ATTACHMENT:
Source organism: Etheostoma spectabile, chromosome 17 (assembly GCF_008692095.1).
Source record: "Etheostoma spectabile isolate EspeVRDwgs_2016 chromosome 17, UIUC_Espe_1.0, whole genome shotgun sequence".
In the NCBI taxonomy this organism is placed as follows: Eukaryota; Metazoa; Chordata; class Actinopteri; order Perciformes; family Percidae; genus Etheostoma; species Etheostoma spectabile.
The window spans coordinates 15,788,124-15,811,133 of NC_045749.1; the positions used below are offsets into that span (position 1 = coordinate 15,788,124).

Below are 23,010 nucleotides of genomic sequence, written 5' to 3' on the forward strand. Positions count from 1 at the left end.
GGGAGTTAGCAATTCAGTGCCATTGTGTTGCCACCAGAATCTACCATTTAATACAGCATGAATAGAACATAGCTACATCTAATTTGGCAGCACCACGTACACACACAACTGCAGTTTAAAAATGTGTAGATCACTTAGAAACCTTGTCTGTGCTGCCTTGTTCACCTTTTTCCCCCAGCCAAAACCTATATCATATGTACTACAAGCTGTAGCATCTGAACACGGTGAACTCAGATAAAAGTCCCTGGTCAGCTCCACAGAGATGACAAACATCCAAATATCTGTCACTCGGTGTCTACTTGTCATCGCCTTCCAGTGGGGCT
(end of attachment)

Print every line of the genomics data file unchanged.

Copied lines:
Source organism: Etheostoma spectabile, chromosome 17 (assembly GCF_008692095.1).
Source record: "Etheostoma spectabile isolate EspeVRDwgs_2016 chromosome 17, UIUC_Espe_1.0, whole genome shotgun sequence".
In the NCBI taxonomy this organism is placed as follows: Eukaryota; Metazoa; Chordata; class Actinopteri; order Perciformes; family Percidae; genus Etheostoma; species Etheostoma spectabile.
The window spans coordinates 15,788,124-15,811,133 of NC_045749.1; the positions used below are offsets into that span (position 1 = coordinate 15,788,124).

Below are 23,010 nucleotides of genomic sequence, written 5' to 3' on the forward strand. Positions count from 1 at the left end.
GGGAGTTAGCAATTCAGTGCCATTGTGTTGCCACCAGAATCTACCATTTAATACAGCATGAATAGAACATAGCTACATCTAATTTGGCAGCACCACGTACACACACAACTGCAGTTTAAAAATGTGTAGATCACTTAGAAACCTTGTCTGTGCTGCCTTGTTCACCTTTTTCCCCCAGCCAAAACCTATATCATATGTACTACAAGCTGTAGCATCTGAACACGGTGAACTCAGATAAAAGTCCCTGGTCAGCTCCACAGAGATGACAAACATCCAAATATCTGTCACTCGGTGTCTACTTGTCATCGCCTTCCAGTGGGGCT